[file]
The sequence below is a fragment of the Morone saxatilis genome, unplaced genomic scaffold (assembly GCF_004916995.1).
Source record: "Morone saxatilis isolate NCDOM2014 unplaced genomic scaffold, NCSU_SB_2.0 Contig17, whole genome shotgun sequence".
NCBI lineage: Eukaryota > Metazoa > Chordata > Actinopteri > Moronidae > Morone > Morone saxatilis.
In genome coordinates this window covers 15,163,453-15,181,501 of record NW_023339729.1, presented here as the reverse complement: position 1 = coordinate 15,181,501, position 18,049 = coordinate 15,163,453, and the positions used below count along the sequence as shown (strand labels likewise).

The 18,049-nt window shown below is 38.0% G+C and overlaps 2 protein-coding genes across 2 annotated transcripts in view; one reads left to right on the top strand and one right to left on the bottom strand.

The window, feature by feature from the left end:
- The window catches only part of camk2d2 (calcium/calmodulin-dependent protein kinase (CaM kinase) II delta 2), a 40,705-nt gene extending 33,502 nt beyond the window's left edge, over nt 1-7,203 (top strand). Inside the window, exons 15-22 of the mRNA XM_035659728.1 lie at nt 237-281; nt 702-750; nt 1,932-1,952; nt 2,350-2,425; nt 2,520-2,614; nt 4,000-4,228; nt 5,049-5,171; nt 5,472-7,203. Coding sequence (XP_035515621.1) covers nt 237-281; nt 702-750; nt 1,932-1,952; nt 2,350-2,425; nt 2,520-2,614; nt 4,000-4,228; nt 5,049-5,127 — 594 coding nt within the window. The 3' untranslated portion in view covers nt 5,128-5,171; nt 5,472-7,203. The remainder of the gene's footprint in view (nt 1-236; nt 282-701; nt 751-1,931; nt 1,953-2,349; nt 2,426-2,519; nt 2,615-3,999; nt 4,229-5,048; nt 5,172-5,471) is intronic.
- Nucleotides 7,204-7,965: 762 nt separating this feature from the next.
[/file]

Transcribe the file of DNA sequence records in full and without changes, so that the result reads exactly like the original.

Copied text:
The sequence below is a fragment of the Morone saxatilis genome, unplaced genomic scaffold (assembly GCF_004916995.1).
Source record: "Morone saxatilis isolate NCDOM2014 unplaced genomic scaffold, NCSU_SB_2.0 Contig17, whole genome shotgun sequence".
NCBI lineage: Eukaryota > Metazoa > Chordata > Actinopteri > Moronidae > Morone > Morone saxatilis.
In genome coordinates this window covers 15,163,453-15,181,501 of record NW_023339729.1, presented here as the reverse complement: position 1 = coordinate 15,181,501, position 18,049 = coordinate 15,163,453, and the positions used below count along the sequence as shown (strand labels likewise).

The 18,049-nt window shown below is 38.0% G+C and overlaps 2 protein-coding genes across 2 annotated transcripts in view; one reads left to right on the top strand and one right to left on the bottom strand.

The window, feature by feature from the left end:
- The window catches only part of camk2d2 (calcium/calmodulin-dependent protein kinase (CaM kinase) II delta 2), a 40,705-nt gene extending 33,502 nt beyond the window's left edge, over nt 1-7,203 (top strand). Inside the window, exons 15-22 of the mRNA XM_035659728.1 lie at nt 237-281; nt 702-750; nt 1,932-1,952; nt 2,350-2,425; nt 2,520-2,614; nt 4,000-4,228; nt 5,049-5,171; nt 5,472-7,203. Coding sequence (XP_035515621.1) covers nt 237-281; nt 702-750; nt 1,932-1,952; nt 2,350-2,425; nt 2,520-2,614; nt 4,000-4,228; nt 5,049-5,127 — 594 coding nt within the window. The 3' untranslated portion in view covers nt 5,128-5,171; nt 5,472-7,203. The remainder of the gene's footprint in view (nt 1-236; nt 282-701; nt 751-1,931; nt 1,953-2,349; nt 2,426-2,519; nt 2,615-3,999; nt 4,229-5,048; nt 5,172-5,471) is intronic.
- Nucleotides 7,204-7,965: 762 nt separating this feature from the next.